• Point of Buttock – The furthest rear point of the horse’s hind end near the dock. This is the other location to measure when fitting a blanket. The distance from the point of the shoulder to the point of the buttock is roughly the size blanket a horse will wear.
  • Chest (Breast) – Area on the front of the horse between the shoulders and immediately under the neck. As much blood flows here, this area is important to keep a cold horse warm or cool off a horse that is hot or overheating.
  • Girth (Heart Girth) – The area immediately behind the front leg. This area is where the girth or cinch should fit when the horse is saddled.
  • Elbow – The bony point on the rear side of the front leg near the girth on the bottom side of the shoulder.
  • Forearm – The area of muscle that extends down from the bottom of the horse’s shoulder to its knee.
  • Knee – The forelimb joint that connects the upper and lower areas of the front leg. This joint consists of many small bones and is very similar in structure to the human wrist. There are no muscles on the horse’s front leg below this joint. Below the knee, the horse’s leg consists of soft tissue and bone.
  • Cannon – The cylindrical bony length of limb that extends from below the knee to the next joint (the fetlock). This area can be measured to estimate mature height in young horses and is important to measure when fitting performance or protective boots for a horse.
  • Fetlock – The joint at the lower end of the cannon connecting the cannon and pastern. This area is a mass of soft tissue and bone. Lameness issues and soft tissue injuries are common in this joint.
  • Pastern – The short length of bone that connects the horse’s fetlock to the hoof. The angle of the pastern is often discussed in conformation and event suitability.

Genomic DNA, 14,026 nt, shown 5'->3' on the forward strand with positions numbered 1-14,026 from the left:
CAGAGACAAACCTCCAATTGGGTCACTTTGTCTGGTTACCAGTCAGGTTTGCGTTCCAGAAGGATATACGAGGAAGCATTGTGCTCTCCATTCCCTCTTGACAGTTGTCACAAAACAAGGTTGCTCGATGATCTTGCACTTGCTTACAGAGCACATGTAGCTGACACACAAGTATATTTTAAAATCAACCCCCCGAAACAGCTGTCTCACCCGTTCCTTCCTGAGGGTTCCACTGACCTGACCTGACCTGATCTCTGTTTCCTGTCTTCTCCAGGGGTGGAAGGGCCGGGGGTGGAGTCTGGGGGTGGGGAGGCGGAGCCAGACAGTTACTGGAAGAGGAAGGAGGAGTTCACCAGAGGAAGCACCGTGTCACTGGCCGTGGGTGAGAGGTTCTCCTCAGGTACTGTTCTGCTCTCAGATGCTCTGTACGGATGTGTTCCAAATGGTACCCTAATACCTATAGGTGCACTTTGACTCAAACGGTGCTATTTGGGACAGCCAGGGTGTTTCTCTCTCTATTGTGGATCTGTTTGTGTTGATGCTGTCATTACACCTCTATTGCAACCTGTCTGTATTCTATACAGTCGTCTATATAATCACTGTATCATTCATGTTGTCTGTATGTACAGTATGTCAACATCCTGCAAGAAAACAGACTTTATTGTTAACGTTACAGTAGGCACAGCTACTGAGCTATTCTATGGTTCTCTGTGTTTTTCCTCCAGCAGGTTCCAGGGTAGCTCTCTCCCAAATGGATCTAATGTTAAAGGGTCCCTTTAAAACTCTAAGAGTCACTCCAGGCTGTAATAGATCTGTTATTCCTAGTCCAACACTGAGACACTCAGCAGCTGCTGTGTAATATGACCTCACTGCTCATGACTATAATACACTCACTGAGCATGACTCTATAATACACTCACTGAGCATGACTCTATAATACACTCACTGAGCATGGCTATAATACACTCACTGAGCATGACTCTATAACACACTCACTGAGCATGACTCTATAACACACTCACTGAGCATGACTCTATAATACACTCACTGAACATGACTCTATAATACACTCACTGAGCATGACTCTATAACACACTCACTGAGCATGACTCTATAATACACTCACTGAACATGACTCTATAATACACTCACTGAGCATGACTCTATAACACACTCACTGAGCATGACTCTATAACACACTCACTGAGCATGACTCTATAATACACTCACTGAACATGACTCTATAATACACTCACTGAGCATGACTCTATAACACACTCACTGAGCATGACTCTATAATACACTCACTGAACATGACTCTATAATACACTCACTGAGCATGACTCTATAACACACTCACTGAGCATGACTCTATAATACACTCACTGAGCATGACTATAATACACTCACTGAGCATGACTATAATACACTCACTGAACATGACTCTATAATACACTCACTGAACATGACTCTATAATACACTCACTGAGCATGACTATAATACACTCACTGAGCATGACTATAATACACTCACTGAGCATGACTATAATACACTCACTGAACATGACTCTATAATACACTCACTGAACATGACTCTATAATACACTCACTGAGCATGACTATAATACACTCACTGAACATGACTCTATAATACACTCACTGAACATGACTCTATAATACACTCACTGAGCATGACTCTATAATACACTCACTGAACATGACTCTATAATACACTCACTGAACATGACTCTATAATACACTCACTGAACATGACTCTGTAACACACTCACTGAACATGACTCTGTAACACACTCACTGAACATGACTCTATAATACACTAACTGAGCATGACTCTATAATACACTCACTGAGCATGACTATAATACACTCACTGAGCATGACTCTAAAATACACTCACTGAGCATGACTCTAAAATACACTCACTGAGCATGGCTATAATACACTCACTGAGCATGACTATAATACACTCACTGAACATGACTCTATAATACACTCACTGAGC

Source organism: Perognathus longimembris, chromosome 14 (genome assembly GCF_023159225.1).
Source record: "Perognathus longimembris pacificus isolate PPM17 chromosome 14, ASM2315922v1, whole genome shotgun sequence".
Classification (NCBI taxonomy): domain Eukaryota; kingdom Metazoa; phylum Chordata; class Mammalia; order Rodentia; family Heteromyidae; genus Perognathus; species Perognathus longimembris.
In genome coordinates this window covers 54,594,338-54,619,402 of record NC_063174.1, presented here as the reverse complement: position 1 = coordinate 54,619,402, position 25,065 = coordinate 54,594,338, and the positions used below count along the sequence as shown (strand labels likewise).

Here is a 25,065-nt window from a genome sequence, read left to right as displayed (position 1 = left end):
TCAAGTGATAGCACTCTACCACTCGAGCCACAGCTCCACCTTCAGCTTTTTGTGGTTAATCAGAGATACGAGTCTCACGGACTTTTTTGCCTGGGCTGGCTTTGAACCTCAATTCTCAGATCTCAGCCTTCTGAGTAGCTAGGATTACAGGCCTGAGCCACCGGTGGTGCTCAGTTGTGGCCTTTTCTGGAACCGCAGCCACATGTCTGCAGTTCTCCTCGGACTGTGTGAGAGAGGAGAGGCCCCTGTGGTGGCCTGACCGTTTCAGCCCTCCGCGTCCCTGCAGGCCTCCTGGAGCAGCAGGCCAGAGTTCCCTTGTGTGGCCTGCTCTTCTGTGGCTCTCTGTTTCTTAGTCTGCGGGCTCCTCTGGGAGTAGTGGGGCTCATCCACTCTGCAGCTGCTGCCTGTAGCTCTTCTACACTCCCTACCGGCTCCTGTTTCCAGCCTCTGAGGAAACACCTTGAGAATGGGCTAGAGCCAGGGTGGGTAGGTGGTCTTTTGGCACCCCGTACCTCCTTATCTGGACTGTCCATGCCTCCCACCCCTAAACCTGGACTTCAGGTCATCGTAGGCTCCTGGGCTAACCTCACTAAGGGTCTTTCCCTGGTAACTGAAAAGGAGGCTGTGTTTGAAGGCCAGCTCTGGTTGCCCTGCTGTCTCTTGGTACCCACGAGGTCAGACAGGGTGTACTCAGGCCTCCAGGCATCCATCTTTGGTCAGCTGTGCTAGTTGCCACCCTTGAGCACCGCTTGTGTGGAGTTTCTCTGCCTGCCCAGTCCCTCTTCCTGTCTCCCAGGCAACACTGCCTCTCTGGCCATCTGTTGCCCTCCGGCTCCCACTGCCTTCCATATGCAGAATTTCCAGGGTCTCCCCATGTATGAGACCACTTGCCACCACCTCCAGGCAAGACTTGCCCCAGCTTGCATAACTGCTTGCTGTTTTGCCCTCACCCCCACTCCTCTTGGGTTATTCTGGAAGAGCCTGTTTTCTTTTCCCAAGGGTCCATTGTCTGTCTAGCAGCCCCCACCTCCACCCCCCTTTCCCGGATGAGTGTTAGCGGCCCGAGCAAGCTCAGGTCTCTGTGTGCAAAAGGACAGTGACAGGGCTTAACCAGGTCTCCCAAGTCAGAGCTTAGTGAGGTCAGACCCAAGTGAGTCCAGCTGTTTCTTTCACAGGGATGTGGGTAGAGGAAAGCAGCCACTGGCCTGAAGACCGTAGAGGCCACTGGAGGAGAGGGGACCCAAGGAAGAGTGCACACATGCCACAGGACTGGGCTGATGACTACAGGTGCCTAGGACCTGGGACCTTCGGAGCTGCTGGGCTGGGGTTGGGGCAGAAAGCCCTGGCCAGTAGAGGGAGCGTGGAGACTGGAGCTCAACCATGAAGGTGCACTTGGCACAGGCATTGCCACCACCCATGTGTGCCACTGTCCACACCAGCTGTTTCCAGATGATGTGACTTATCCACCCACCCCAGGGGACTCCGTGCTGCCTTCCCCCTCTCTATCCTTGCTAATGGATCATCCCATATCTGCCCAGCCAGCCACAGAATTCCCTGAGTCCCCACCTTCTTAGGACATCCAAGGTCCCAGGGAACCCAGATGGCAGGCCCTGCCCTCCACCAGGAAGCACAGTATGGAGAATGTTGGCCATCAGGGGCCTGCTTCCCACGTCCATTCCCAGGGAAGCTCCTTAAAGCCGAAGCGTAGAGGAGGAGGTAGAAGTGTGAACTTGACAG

• Coronet – The band at the top of the hoof where hair quits growing. This area is extremely sensitive to horses and a small bump on this area can cause short term lameness.
  • Hoof (foot) – The keratin structure at the end of a horse’s legs. An old proverb states “No hoof, no horse” as the hoof and hoof care are vital to horses’ comfort, soundness, and longevity.
  • Wall – The external area of the hoof that can be seen while the hoof is on the ground. When the hoof is picked up, you can see the line of the hoof wall around the perimeter of the sole of the hoof.
  • Sole – The bottom “flat” area of the hoof
  • Frog – a “V” shaped structure on bottom of the hoof that is soft and has crevices along either side of it.. It extends from the back of the hoof and ends approximately ⅔’s of the way across the hoof. This acts as a cushion for the horse as it travels. Frog health is important to horse soundness.
  • Bars – The portion of hoof that runs along the outside of the frog.
  • Toe – The front portion of the hoof that faces toward the head.
  • Heel Bulbs – The two bulbous structures on the back of the hoof underneath the pastern.              
  • Ergot – A small, keratin growth on the back and underside of the horse’s fetlock. Typically, this is protected or covered by hair, but can easily be located.
  • Chestnut – A quarter-sized growth on the inside of the horse’s forearm above the knee. This will flake and fall off naturally. Farriers can also help maintain these growths during regular hoof maintenance.
  • Stifle – Below the flank where the hind leg meets the barrel. This joint is structurally equivalent to a human knee. Within this joint is the patella (kneecap) that can “lock” allowing horses to sleep while standing up.
  • Gaskin – The area of muscle connecting the stifle and the hock on the hind leg. Along the backside of the gaskin is the horse’s Achilles tendon.
  • Hock – This hind joint is equivalent to the human heel and connects the gaskin to the hind cannon. This joint is often discussed in lameness exams and is regularly radiographed in performance horses.

When shopping for tack or anything you may put on your horse, being able to locate body parts for an accurate measurement will ensure a good, safe, and healthy fit.